PORT JERVIS – A grassroots citizen group has pledged to get more involved in taking back troubled Port Jervis neighborhoods and peaceful ways of life. They met during a week that saw two shootings in one evening, with two teenage victims hospitalized.
The citizen group, Take Back the 4th Ward, was launched in April by residents Tina Pantis, Bill Conklin, and Gina Torres. Initially the group met online, but with recent relaxing pandemic guidelines, were able to meet in person with the approximately 30 who attended Thursday evening’s gathering at Howard Wheat Engine Co. No.4.
Guest speakers Port Jervis Police Chief William Worden and Mayor Kelly Decker, and others, spoke about problems and actions being taken to address them.
Decker displayed a state handbook released by the governor’s office on collaborative policing, noting that many of the policies and suggestions are already in operation in Port Jervis.
“But there are always things we can do to improve,” Decker said. “I will be announcing a group that I am forming to meet, gather public input, and draft an Operation Plan Outline. We should also walk together in our neighborhoods, be visible, and call landlords of houses where there are consistent problems. We have to have responsibility for our neighborhoods and the way we want them to be.”
Worden agreed, stressing the need for citizens to get involved in helping and sharing information with police.
In response to a question about which areas prompt the most police calls, Worden said it is an area that geographically encompasses portions of the lower sections of the second and fourth wards.
“In crime-mapping these areas in the city, it’s the basin area of the second and fourth wards – we call it the 2-4 zone – where we are seeing a disproportionate number of problems and crime. We’re seeing a lot of crack cocaine and heroin sales, and in the last couple of months more of the most violent crimes in this area,” Worden said. “We need people to help by writing down license plate numbers, make and model of cars, descriptions of people, and not to be afraid to talk to our officers. These officers are working diligently to keep our neighborhoods safe, but they are also busy responding to calls throughout the city and can’t see everything.”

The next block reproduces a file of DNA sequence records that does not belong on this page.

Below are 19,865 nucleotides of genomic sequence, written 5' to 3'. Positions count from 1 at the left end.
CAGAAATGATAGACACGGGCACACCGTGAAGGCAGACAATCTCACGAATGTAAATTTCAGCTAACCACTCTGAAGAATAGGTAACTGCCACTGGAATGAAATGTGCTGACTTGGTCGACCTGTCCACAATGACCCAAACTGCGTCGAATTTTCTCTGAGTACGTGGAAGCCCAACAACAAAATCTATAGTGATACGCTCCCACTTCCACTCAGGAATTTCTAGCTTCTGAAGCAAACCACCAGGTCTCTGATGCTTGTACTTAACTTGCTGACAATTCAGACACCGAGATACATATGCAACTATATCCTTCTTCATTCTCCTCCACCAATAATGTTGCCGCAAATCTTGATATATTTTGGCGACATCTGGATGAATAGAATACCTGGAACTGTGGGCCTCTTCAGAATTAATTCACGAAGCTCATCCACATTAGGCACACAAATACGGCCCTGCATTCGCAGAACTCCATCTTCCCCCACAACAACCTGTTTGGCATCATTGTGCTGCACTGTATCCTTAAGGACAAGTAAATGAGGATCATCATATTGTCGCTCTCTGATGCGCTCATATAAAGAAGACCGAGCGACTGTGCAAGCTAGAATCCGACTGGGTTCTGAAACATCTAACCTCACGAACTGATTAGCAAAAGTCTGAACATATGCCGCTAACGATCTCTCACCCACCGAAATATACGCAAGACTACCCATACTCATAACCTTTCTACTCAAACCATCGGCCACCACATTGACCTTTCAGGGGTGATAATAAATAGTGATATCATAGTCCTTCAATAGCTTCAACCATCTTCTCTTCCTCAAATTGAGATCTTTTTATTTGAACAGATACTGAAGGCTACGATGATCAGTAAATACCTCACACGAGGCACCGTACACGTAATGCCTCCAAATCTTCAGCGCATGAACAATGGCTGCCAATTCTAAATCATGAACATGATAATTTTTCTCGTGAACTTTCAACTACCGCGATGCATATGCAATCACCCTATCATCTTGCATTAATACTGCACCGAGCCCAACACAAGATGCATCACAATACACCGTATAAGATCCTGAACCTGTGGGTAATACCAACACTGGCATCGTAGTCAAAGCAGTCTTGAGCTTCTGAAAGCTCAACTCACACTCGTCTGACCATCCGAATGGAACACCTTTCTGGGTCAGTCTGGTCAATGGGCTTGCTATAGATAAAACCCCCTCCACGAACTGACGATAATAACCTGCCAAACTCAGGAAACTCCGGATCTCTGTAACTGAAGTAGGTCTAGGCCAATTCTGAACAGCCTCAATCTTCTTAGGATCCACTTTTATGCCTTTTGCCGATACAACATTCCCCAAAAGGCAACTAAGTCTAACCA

Worden spoke of this week’s shooting of two 16-year old boys, noting how lucky each is to be alive.
He said, however, that even though it may appear that crime has been higher than in past years, he and his department had actually been working toward a repeat of a record low.
“We are not going to allow this violence to take over our wards. I am very interested in hearing from the public; what’s good and what’s bad. I received excellent feedback this evening, and when there is open dialogue like this, I believe it shows trust. This is needed in forming partnerships and energizing the public to take ownership of their neighborhoods,” Worden said. “That’s how we are going to cut crime, by reinvigorating neighborhood groups, by getting people to know that they can trust and talk to our officers.”
District Attorney David Hoovler pledged the support of his office in helping to implement programs in problem areas, and to strongly warn and counsel repeat offenders.
“There are programs that can be put in place, and many of the practices are already taking place informally right here in Port Jervis,” Hoovler said. “I have complete confidence in Chief Worden and in Port’s police force. They know the city and they know the people. I’m here to help, if needed.”
Several citizens spoke of various issues including tenant problems, trash in the neighborhoods, fights, teens carrying bats, and recent shootings, stabbings, and increased drug activity.
“I don’t want this in my neighborhood,” said one man who spoke from the audience, offering his porch for police to sit and observe neighborhood crime from. “They are dropping drugs in my yard, carrying bats, and six random shots were fired into a house on my street. Six years ago, it was great here. Now it’s not. My neighbors are slobs, and it’s not safe for my family or my neighbors.”
A female resident of the ward asked, “Why are they committing crime, and then just walking free?”
“I can tell you why,” she continued. “It’s because of bail reform. A lot of elderly people and single people make up my neighborhood. They’re afraid, and they’re afraid to get involved because of retribution.”
Also in attendance and pledging their full support were Fourth Ward Councilmen Stan Siegel and Tim Simmons, and Councilwoman-at-Large Lisa Randazzo.
Simmons praised the efforts of the police in quickly apprehending the shooter in this week’s incident, and for their diligence in stepping up patrols in the ward.
Siegel asked for the return of K-9 patrols in the ward, stressing that children should not be afraid nor find themselves in danger in their yards and neighborhoods, nor surrounded by drugs.
Conklin, who was once the captain of a Fourth Ward Neighborhood Watch group, announced the return of the group to bring visibility and help for police. The councilmen said they will hold ward meetings in conjunction with this.